According to data put together by Visual Capitalist, the cost of replacing your next-gen RAM 1500 REV’s battery could exceed $25,000 in components alone. Based on information from Benchmark Minerals Intelligence, VC put together a cost estimate comparison of various EV batteries. The RAM 1500 REV’s massive top-tier 229kWh pack was the most expensive by a considerable margin, at $25,853 — within spitting distance of a brand-new Prius ($27,650). As Snoop Dogg so eloquently put it: Pay the cost to be the boss.
But really, this isn’t about what it might cost to replace a battery down the road, it’s about the cost of super-massive car batteries overall. At 229kWh, that’s almost four VW ID.4 batteries (62kWh) in a single vehicle. There’s growing discussion about at just what point EV battery capacity becomes wasteful from the perspective of materials used to construct a single vehicle, and the RAM REV certainly makes for a good conversation starter there.
With its nickel cobalt manganese (NCM) chemistry, the RAM REV’s battery is squarely in the middle of cost per-kWh, too, splitting the difference between premium NCA (nickel cobalt aluminum) and more affordable LFP (lithium iron phosphate) cells.
Given the roles a truck like the RAM 1500 REV is going to be expected to fulfill, there are some pretty big engineering challenges to delivering the full range of capability and capacity expected of a pickup on an electrified platform. Ford’s F-150 Lightning has struggled to move units, and the recently unveiled Flash trim was a direct response to customers who balked at the 230-mile range of the entry-level battery and the high price of premium Lariat and Platinum models. Still, even with the larger 131kWh battery, the Lightning has repeatedly managed just 100 miles of total laden towing range in independent testing. Rivian’s R1T has fared no better (though the new R1T Max will certainly improve on total towing distance).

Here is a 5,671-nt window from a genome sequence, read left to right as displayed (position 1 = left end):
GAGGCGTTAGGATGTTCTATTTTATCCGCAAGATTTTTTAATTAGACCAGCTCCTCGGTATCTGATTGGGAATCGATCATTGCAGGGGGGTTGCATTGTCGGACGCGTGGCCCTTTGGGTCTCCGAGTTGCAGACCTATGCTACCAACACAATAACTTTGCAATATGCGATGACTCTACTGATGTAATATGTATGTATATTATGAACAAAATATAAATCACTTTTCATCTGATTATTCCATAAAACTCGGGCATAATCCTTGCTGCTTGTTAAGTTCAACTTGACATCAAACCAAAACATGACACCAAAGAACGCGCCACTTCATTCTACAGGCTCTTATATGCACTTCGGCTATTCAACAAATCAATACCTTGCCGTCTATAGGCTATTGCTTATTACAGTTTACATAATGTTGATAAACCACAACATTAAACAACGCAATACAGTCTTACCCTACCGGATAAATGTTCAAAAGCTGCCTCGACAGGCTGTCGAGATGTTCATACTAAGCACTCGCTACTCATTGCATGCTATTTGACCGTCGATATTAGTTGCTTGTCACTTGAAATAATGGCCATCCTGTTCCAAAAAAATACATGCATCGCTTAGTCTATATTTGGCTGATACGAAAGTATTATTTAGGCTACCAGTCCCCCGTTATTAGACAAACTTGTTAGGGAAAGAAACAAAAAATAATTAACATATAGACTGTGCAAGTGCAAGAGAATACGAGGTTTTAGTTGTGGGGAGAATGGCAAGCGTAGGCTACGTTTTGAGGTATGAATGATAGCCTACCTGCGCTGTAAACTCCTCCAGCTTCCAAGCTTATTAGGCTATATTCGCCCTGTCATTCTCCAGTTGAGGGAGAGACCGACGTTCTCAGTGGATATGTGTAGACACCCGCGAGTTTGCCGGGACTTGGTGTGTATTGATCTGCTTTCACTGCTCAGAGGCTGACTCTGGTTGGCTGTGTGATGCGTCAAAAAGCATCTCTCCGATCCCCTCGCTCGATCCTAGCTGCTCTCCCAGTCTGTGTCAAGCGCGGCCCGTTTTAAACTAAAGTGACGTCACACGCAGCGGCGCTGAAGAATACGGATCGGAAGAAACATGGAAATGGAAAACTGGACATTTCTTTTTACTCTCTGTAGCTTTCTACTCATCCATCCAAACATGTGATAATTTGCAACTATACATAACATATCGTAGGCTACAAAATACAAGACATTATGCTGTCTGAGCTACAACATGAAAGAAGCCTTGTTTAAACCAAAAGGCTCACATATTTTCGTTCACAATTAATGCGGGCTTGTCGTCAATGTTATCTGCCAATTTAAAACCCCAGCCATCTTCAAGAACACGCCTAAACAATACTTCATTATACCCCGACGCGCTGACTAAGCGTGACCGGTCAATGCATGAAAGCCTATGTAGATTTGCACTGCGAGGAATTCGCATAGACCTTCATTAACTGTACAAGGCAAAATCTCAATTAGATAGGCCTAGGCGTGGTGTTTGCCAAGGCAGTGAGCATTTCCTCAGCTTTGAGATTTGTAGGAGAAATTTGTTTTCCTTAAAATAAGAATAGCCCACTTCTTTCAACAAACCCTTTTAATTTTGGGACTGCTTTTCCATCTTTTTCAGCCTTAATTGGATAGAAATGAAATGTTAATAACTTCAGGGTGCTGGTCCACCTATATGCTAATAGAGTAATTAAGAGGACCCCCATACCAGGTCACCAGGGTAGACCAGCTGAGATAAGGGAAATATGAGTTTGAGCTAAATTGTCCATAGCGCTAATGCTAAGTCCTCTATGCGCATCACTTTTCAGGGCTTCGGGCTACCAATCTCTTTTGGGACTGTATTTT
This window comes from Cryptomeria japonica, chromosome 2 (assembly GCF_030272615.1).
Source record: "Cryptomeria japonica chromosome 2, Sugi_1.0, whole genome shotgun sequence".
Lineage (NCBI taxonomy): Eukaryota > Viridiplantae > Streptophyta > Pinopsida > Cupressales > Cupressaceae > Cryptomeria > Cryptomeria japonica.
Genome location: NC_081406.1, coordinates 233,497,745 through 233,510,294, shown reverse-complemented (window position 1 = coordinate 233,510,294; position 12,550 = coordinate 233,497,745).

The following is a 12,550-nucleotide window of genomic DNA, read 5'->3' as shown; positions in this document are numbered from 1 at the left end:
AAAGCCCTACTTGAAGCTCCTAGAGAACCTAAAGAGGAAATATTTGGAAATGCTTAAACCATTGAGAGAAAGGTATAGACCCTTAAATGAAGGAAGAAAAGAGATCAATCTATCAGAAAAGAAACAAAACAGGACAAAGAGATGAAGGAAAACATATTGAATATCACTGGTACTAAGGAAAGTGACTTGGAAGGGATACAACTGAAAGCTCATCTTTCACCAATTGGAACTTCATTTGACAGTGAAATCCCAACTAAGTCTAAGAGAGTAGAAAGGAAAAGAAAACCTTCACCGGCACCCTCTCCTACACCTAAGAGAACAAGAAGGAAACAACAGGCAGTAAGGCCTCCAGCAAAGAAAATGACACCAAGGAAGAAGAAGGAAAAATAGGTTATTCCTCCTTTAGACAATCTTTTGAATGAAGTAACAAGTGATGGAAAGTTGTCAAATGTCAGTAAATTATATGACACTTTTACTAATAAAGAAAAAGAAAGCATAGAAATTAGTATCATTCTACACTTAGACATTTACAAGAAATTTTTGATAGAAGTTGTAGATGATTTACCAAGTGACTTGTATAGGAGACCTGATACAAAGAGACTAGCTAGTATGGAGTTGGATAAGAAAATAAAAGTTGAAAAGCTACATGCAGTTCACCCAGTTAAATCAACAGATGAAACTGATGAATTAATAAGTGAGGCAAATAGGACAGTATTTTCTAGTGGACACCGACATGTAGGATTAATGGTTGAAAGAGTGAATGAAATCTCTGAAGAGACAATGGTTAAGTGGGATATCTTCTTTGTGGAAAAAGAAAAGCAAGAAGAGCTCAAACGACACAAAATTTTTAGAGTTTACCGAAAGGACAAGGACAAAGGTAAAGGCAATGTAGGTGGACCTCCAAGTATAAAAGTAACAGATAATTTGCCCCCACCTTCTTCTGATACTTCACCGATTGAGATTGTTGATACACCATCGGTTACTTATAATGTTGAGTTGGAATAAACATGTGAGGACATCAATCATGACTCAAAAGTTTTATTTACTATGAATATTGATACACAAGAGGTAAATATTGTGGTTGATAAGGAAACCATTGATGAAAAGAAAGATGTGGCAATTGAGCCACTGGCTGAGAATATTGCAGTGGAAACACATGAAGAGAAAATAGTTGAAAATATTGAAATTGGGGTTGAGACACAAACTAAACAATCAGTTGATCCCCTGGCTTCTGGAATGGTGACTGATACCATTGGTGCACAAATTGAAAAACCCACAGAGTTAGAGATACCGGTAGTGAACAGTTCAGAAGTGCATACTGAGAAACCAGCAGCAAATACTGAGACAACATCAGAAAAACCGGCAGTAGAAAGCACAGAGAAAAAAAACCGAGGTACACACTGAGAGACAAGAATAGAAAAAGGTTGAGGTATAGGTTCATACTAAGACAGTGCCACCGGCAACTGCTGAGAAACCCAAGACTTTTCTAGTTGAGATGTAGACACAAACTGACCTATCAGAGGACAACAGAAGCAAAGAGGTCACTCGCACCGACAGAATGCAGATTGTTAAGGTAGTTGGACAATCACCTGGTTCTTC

RAM is absolutely watching the early entries into this space, and it has already claimed best-in-class total payload rating for an EV pickup, at 14,000 pounds. With its uber-massive battery, it’s also likely to deliver the best overall towing range of anything in the space for now, with a full 49kWh of capacity above and beyond the just-launched R1T Max. As was often said in the ICE heyday of the 1960s, “there’s no replacement for displacement,” and when it comes to electric pickups, there’s probably no real replacement for battery capacity right now.
Believe VC’s estimate in its precision or not, if it’s even in the ballpark, that’s a tremendous amount of vehicle cost apportioned to a battery. And there’s no denying the math: You could build three or even four “mainstream” electric cars using the same amount of battery cells as a single RAM 1500 REV. And maybe five or six “city car” EVs!
The RAM will not be the first or the last electric vehicle to use a massive battery pack, and it’s only singled out here because, for now, it sits at the very top of all consumer EVs for battery size (the next closest would be its brand stablemate, the Hummer EV, at 212kWh usable).
As battery chemistry advances and the use of lightweight composites grows, electric pickup trucks will undoubtedly benefit. But at the moment, it does feel a bit like their wasteful reputation will live on to some extent, even in the electrified era.